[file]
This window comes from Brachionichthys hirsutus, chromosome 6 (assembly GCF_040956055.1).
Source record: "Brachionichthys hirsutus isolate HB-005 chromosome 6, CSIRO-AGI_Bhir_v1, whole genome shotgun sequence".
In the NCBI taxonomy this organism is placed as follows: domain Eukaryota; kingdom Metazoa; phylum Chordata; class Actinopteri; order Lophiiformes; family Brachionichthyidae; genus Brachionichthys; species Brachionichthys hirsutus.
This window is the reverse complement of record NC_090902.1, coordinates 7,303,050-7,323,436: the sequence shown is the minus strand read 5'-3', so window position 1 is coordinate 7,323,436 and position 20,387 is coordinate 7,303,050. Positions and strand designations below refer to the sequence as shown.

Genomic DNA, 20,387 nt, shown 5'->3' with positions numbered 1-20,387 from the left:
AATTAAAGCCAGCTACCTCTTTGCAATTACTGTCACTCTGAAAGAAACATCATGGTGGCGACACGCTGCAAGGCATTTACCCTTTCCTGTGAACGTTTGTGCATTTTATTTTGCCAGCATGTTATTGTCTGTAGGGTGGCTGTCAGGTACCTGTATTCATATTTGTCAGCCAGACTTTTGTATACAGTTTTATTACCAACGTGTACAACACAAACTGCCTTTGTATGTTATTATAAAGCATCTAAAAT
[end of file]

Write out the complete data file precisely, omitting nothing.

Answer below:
This window comes from Brachionichthys hirsutus, chromosome 6 (assembly GCF_040956055.1).
Source record: "Brachionichthys hirsutus isolate HB-005 chromosome 6, CSIRO-AGI_Bhir_v1, whole genome shotgun sequence".
In the NCBI taxonomy this organism is placed as follows: domain Eukaryota; kingdom Metazoa; phylum Chordata; class Actinopteri; order Lophiiformes; family Brachionichthyidae; genus Brachionichthys; species Brachionichthys hirsutus.
This window is the reverse complement of record NC_090902.1, coordinates 7,303,050-7,323,436: the sequence shown is the minus strand read 5'-3', so window position 1 is coordinate 7,323,436 and position 20,387 is coordinate 7,303,050. Positions and strand designations below refer to the sequence as shown.

Genomic DNA, 20,387 nt, shown 5'->3' with positions numbered 1-20,387 from the left:
AATTAAAGCCAGCTACCTCTTTGCAATTACTGTCACTCTGAAAGAAACATCATGGTGGCGACACGCTGCAAGGCATTTACCCTTTCCTGTGAACGTTTGTGCATTTTATTTTGCCAGCATGTTATTGTCTGTAGGGTGGCTGTCAGGTACCTGTATTCATATTTGTCAGCCAGACTTTTGTATACAGTTTTATTACCAACGTGTACAACACAAACTGCCTTTGTATGTTATTATAAAGCATCTAAAAT